This past August-September, a seaside town in England hosted a very different kind of holiday attraction: a dystopian theme park by the anonymous street-artist-turned-legit-artist Banksy. Called "Dismaland," the park, erected on the site of a derelict lido, was actually a curated exhibition of works by dozens of artists, all of which expressed critical views of mainstream culture and politics.
In this episode, we introduce you to Dismaland through a discussion of street art and Banksy's oeuvre; look closely at a few works on display; consider the ways in which Dismaland intersects with three major trends in contemporary art; and talk about the fate of Dismaland as recycled materials for a notorious refugee camp near Calais, France.
Don't miss the Slideshow below for images discussed in this podcast, as well as the Links to more information and News Updates on this developing story. You can also check out the Postscript, in which Tina glosses the thorniest art-historical issue raised by Banksy's work: the relation between aesthetics and politics.
TINA: As I mentioned in the episode, Dismaland—an art exhibition with a fairly explicit political agenda—raises a very thorny issue: the relation of aesthetics and politics. Of course, there are many definitions and theories of art, and there are many definitions and theories of politics, which only complicates the matter further.
Colloquially, “politics” refers to the actions required to govern a group of people. But more broadly, “the political” describes the framework through power is negotiated, which can include something as abstract as your worldview or system of beliefs. For example, negative stereotypes are “political” because they allow people to understand themselves as better than other kinds of people, and therefore as entitled to have more power than those other people.
In this regard, politics comes very close to “aesthetics,” in its broadest conception. Since the late nineteenth century, “aesthetics” has typically denoted the study or appreciation of the beautiful (hence, a person who appreciates beauty is called an “aesthete”). But the word actually stems from the Greek term for “perception,” and really just refers to our sensory perception of reality. Because our sensory perception of reality contributes to our knowledge of reality, it necessarily shapes our worldview or beliefs. In other words, if one views each term in its broadest sense, the aesthetic realm is not something opposed to the political realm, as is often thought: to the contrary, the aesthetic is always already political.
When we talk about “political art,” however, we mean something a little more specific. This term generally refers to art that explicitly engages politics, in the narrow sense. Thus, Dismaland is “political art” because it explicitly makes reference to political figures, such as current UK Prime Minister David Cameron, and to contemporary political problems, such as the migrant crisis. According to certain schools of thought, this kind of art is not “art” at all, because it seems to place a higher premium on making a political statement than on the needs of art. In other words, instead of being “pure,” and able to pursue its own agenda (whatever that may be), political art sacrifices art for politics, becoming nothing more than propaganda.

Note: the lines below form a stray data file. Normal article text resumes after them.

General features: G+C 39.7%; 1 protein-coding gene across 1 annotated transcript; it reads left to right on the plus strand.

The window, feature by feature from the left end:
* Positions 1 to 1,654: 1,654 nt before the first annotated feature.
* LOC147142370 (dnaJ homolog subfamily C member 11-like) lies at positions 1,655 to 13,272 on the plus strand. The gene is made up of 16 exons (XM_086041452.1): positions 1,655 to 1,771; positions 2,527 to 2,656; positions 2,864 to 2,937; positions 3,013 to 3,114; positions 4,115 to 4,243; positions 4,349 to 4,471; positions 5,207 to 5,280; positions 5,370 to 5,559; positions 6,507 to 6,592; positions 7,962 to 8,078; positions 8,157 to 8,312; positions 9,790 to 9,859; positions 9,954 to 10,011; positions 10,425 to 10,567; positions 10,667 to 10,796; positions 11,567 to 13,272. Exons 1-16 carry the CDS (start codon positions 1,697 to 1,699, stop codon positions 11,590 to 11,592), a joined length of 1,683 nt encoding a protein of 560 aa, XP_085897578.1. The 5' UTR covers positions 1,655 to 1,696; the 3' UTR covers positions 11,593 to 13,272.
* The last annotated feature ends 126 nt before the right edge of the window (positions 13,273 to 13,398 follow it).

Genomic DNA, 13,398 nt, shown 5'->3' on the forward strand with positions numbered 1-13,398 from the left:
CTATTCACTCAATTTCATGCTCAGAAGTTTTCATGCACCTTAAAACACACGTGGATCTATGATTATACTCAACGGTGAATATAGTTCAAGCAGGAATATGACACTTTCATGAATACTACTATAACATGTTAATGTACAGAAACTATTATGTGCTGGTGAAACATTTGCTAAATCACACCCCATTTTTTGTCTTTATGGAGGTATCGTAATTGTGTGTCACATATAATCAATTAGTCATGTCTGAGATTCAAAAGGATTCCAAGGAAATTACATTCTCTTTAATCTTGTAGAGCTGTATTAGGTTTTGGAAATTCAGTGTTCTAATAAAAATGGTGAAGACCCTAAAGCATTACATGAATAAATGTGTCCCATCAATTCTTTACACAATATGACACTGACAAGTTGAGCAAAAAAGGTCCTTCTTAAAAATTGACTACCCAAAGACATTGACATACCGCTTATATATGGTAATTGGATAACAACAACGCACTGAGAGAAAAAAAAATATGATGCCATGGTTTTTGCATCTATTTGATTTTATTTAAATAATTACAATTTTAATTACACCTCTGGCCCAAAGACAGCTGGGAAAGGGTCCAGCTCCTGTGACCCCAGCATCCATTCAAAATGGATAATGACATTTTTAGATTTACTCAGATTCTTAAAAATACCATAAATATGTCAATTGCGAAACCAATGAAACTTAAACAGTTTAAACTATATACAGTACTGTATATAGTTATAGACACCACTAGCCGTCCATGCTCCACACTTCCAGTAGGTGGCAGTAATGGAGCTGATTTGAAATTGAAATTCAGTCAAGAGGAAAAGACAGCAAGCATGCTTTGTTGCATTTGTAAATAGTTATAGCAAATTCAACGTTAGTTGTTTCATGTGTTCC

However, if one thinks that there is no such thing as “pure” art—if one thinks that all aesthetic experiences shape our understanding of the world, and are therefore political—the question is not whether political art can be art, but whether political art can be good art. Once again, it depends on how you define your terms. Personally, I tend to think of good art as art that attempts to pose questions, not answer them (although admittedly, art can also do that, too). By that logic, in order to figure out if Dismaland—or, for that matter, any example of political art—is “good,” you have to ask yourself: is this work telling me what to think—or is it forcing me to ask new questions?
The Story Behind Banksy, Smithsonian Magazine
Dismaland: The Official Unofficial Film, by Jaime Brightmore
29 Photos from Banksy's twisted 'Dismaland" theme park, Business Insider
Aug. 20, 2015: Banksy's Dismaland: 'amusements and anarchism' in artist's biggest project yet, The Guardian
Sept. 27: Banksy's Dismaland gloom a joyful memory from the seaside, BBC News
Sept. 29: Banksy's Dismaland theme park turned into shelters for migrants, CNN